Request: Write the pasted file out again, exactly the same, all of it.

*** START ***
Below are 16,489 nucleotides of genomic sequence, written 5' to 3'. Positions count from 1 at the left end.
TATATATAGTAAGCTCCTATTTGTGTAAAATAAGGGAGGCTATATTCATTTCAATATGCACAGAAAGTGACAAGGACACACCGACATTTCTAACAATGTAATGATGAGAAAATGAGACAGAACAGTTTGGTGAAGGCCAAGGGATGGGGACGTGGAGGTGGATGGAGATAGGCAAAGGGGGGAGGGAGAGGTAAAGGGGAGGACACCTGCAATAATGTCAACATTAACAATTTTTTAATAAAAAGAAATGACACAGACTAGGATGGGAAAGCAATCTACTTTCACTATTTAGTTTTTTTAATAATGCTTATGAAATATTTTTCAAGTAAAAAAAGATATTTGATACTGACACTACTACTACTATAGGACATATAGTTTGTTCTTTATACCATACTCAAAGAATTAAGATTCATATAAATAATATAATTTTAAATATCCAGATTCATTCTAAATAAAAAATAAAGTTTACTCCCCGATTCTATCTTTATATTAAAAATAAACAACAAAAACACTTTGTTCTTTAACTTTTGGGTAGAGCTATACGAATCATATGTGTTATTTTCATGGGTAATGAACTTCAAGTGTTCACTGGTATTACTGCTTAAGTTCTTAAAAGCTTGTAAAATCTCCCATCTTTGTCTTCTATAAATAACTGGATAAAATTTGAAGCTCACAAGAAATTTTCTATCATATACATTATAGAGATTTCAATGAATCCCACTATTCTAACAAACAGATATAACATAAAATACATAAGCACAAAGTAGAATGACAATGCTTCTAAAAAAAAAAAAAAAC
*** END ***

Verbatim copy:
Below are 16,489 nucleotides of genomic sequence, written 5' to 3'. Positions count from 1 at the left end.
TATATATAGTAAGCTCCTATTTGTGTAAAATAAGGGAGGCTATATTCATTTCAATATGCACAGAAAGTGACAAGGACACACCGACATTTCTAACAATGTAATGATGAGAAAATGAGACAGAACAGTTTGGTGAAGGCCAAGGGATGGGGACGTGGAGGTGGATGGAGATAGGCAAAGGGGGGAGGGAGAGGTAAAGGGGAGGACACCTGCAATAATGTCAACATTAACAATTTTTTAATAAAAAGAAATGACACAGACTAGGATGGGAAAGCAATCTACTTTCACTATTTAGTTTTTTTAATAATGCTTATGAAATATTTTTCAAGTAAAAAAAGATATTTGATACTGACACTACTACTACTATAGGACATATAGTTTGTTCTTTATACCATACTCAAAGAATTAAGATTCATATAAATAATATAATTTTAAATATCCAGATTCATTCTAAATAAAAAATAAAGTTTACTCCCCGATTCTATCTTTATATTAAAAATAAACAACAAAAACACTTTGTTCTTTAACTTTTGGGTAGAGCTATACGAATCATATGTGTTATTTTCATGGGTAATGAACTTCAAGTGTTCACTGGTATTACTGCTTAAGTTCTTAAAAGCTTGTAAAATCTCCCATCTTTGTCTTCTATAAATAACTGGATAAAATTTGAAGCTCACAAGAAATTTTCTATCATATACATTATAGAGATTTCAATGAATCCCACTATTCTAACAAACAGATATAACATAAAATACATAAGCACAAAGTAGAATGACAATGCTTCTAAAAAAAAAAAAAAAC